• Joanie September 26, 2009 05:35 pm

    Love the shot of Eli and of the woman. The lighting is beautiful, as are the expressions.

    There's nothing greater than capturing THE shot during a concert.

  • karol. September 26, 2009 04:55 am

    First of all, great article. As a music photographer who's done work for bands for the past 6 years, I found a lot of the information useful. Unfortunately, I think it only applies to one particular kind of situation.

    The truth is, the MAJORITY is music photography is done at smaller shows, where you don't get photo passes, where there is no press pit, where you don't have the luxury of nice lighting or using a long lens.

    if the editors are interested, I would love to do an article on smaller scale music photography, that might be a bit more accessible and relevant for at least some of the readers of the blog.

    for an example of what i mean, please check out:

  • Ramiro Torres September 26, 2009 02:02 am

    Very interesting! thank you!!

  • Sime September 25, 2009 11:27 pm

    I've done a little bit of music stuff -> if you're bored <- One thing I've stated doing recently, and this sounds weird, but if you're shooting a big stage try it - Shoot with both eyes open. One eye focussing on the shot, one just open to catch movement / track anything exciting happening. It sounds weird, but once you've got it down it works well. The thing that I find most tricky when you're starting out is that you never quite know what to expect... I shot all day at a festival and then shooting Metallica, the whole lighting set-up was completely different.. Than say, tonight, shooting Nate James at the Jazz Cafe in London - I know the venue and am mentally prepared... Don't obsess over it - Like Nyani says, reel a few off, check them and then get on with it - You'll have time to count your money when the deal is done.

    One thing new music photogs ALWAYS forget - ENJOY IT! If you're relaxed and in touch with the music, you're going to get much better shots.

    I love shooting music. totally.

    Sime (dPS Community Manager)

  • Robin Ryan September 25, 2009 01:25 pm

    Great article, Nyani. Something I'd always like to do more of.

    I don't have too much experience, but I was invited to shoot a concert once which included Sloan, 54-40, and Hawksley Workman. I got a 80-200mm f/2.8L for the day and was thrilled with the quality. Here are a few of those shots:

    And then one of the mariachis playing in Mexico:

  • Alan Nielsen September 25, 2009 03:29 am

    two camera's:

    APC-C size sensor with a 70-200mm 2.8
    full frame with a 24-70mm 2.8 or 50mm 1.4

    That way you can zoom right in on any of the action from across the stage or the background performers as well as capture anything happening right in front of you. Also, having a zoom lens on an APC-C sized sensor really helps if the stage is higher than normal and you have to stand back a bit. I'm short, so this happens a lot.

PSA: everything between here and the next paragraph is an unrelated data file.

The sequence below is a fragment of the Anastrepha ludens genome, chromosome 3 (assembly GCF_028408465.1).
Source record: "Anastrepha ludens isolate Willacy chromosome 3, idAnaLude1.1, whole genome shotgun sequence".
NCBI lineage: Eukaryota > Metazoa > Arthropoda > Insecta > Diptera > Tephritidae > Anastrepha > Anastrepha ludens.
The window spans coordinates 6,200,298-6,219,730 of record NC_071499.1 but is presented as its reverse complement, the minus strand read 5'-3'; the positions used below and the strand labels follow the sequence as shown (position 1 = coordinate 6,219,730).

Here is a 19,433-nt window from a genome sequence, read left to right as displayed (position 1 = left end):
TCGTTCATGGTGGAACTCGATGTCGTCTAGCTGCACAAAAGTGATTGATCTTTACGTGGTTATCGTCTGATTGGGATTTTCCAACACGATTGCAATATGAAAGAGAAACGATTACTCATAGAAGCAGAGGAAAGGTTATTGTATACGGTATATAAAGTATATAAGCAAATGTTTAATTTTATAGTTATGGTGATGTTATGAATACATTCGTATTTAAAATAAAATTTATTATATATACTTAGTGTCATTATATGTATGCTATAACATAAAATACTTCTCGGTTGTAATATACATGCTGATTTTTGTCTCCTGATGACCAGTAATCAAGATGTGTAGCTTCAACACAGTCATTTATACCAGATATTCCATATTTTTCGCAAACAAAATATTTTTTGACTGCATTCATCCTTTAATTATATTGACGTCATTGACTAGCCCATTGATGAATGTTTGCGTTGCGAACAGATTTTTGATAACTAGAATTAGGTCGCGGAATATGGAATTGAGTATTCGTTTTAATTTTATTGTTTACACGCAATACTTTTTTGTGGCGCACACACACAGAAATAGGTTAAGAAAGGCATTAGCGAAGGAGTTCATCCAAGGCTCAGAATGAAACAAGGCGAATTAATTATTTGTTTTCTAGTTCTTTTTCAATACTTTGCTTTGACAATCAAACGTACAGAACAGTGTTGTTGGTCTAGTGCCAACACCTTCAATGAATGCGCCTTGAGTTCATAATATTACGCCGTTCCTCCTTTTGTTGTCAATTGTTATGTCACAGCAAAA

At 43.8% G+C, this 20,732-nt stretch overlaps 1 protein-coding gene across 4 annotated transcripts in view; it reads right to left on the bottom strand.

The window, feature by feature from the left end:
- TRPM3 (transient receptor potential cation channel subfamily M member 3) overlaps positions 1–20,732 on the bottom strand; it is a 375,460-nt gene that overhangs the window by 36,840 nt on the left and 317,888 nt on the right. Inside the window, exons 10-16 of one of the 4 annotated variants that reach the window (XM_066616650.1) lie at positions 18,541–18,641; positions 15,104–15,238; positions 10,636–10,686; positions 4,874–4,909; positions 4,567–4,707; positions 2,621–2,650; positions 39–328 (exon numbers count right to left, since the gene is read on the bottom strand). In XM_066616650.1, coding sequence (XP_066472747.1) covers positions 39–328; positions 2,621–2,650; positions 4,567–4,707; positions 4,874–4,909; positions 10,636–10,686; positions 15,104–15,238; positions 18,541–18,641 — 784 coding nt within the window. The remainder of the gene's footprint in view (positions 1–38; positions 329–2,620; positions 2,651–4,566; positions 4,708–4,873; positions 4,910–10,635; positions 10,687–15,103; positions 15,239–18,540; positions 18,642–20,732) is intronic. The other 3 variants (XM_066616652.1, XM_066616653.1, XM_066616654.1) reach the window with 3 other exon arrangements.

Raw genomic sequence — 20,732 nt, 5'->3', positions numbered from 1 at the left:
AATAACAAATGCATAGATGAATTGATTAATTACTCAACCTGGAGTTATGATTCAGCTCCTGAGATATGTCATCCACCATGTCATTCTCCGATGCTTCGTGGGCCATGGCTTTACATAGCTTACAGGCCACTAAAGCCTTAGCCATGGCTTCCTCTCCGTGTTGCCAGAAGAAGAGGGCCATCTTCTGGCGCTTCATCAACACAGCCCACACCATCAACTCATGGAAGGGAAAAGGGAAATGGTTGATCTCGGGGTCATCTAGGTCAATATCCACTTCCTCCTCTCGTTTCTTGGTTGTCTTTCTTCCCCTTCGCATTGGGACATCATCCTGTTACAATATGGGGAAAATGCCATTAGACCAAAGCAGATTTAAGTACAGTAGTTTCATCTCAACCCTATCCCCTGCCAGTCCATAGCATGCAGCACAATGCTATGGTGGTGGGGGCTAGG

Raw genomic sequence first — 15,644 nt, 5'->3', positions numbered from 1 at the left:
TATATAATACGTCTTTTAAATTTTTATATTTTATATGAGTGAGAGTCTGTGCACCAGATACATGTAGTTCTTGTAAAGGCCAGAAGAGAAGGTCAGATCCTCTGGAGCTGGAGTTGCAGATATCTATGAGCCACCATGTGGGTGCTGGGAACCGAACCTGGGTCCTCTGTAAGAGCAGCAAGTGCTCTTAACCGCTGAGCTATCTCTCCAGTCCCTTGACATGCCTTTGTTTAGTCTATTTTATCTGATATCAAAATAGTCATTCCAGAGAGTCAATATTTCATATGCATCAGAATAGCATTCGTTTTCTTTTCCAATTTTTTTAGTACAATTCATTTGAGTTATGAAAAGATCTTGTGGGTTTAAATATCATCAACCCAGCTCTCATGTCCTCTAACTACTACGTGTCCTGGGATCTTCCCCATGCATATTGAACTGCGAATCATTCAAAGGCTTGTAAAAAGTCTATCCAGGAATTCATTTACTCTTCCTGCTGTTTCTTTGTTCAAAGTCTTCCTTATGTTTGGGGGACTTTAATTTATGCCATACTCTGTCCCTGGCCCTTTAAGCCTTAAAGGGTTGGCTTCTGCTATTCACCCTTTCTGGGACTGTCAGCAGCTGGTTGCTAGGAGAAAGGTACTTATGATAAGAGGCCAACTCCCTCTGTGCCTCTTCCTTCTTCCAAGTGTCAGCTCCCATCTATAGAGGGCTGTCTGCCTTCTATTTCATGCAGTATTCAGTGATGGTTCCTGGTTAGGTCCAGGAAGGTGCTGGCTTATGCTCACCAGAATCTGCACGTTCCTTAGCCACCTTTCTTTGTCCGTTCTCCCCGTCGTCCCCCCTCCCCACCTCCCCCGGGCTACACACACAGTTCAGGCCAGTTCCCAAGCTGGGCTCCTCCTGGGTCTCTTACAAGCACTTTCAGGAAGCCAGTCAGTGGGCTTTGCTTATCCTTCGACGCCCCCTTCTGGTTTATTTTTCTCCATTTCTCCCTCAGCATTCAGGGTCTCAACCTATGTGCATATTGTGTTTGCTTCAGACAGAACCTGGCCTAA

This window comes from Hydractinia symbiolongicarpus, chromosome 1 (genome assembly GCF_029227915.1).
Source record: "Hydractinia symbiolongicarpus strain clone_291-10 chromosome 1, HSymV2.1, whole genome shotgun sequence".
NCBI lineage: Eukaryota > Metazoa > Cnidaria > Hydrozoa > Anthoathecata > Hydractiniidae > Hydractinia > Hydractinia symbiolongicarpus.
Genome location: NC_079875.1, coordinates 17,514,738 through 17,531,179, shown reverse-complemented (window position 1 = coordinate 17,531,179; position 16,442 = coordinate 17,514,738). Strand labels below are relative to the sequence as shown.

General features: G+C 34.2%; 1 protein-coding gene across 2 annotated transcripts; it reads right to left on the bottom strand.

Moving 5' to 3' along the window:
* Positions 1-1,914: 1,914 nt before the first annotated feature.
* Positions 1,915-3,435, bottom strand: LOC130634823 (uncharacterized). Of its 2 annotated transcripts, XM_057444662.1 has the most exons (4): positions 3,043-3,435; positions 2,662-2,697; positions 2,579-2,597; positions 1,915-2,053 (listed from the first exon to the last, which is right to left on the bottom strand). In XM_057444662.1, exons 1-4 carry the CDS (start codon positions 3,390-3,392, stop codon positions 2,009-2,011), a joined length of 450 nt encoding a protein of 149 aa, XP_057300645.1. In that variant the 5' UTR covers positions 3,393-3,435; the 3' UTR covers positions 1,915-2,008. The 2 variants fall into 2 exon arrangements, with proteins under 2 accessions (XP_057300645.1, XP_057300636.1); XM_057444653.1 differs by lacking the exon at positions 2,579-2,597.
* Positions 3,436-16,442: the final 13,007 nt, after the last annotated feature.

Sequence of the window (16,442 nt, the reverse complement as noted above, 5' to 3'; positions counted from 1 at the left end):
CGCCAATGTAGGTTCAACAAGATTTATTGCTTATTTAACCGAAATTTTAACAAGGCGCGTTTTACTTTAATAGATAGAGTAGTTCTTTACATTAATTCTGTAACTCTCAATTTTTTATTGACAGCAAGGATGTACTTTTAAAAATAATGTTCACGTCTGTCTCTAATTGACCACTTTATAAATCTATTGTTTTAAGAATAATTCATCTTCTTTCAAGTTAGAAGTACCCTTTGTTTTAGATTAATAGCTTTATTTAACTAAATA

• Oskar September 24, 2009 08:32 pm

    I never ever use flash unless I have a deal with the artist, but even then I prefer to use the lights at the show.

    In Sweden we usually just get the three first songs at a show. If you have the possibility to go back to the other end of the room and use a zoom you sometimes get really great photos.

    Other than that I usually try to use my 2.8 zooms and ISO 800-1600, often with exposure set down 2-3 steps.

    My concertpic's are at:

  • montreal florist September 24, 2009 01:09 pm

    It's like magic of light. Fantastic shot!

  • Aimee Greeblemonkey September 24, 2009 12:03 pm

    these photos are amazing. and awesome tips, thanks.

  • antonio September 24, 2009 05:02 am

    One more tip: wear black.

  • Nicolette September 24, 2009 03:34 am

    I shoot alot of local and national acts and have been for several years now. I shoot about 4 shows per month sometimes more. Theh more you shoot the better you get. You can check out my work at I use a cheap Sony Alpha A100 and a 50mm f/1.7 with a ISO of 800 to 1600 and I do just fine with local bands in dark bars. I use a cheap Minolta 70-200 f/4.5 with an ISO of 200 to 400 for larger venues with lots of lights. I think I do alright with this and alot of the bands use my work.

  • Sean Ilaguison September 24, 2009 02:35 am

    Very helpful tips. I love concert photography myself.

  • Paulo Sacramento September 24, 2009 12:56 am

    That's probably my best concert picture EVER:

  • Eric Mesa September 24, 2009 12:33 am

    These are nowhere near as awesome as the photos in this post, but I wanted to show some good (not great....definitely not great) photos that can be had at a concert with a point and shoot and even from far away.

  • Nyani Quarmyne September 23, 2009 10:21 pm

    Thanks for all your comments, everyone!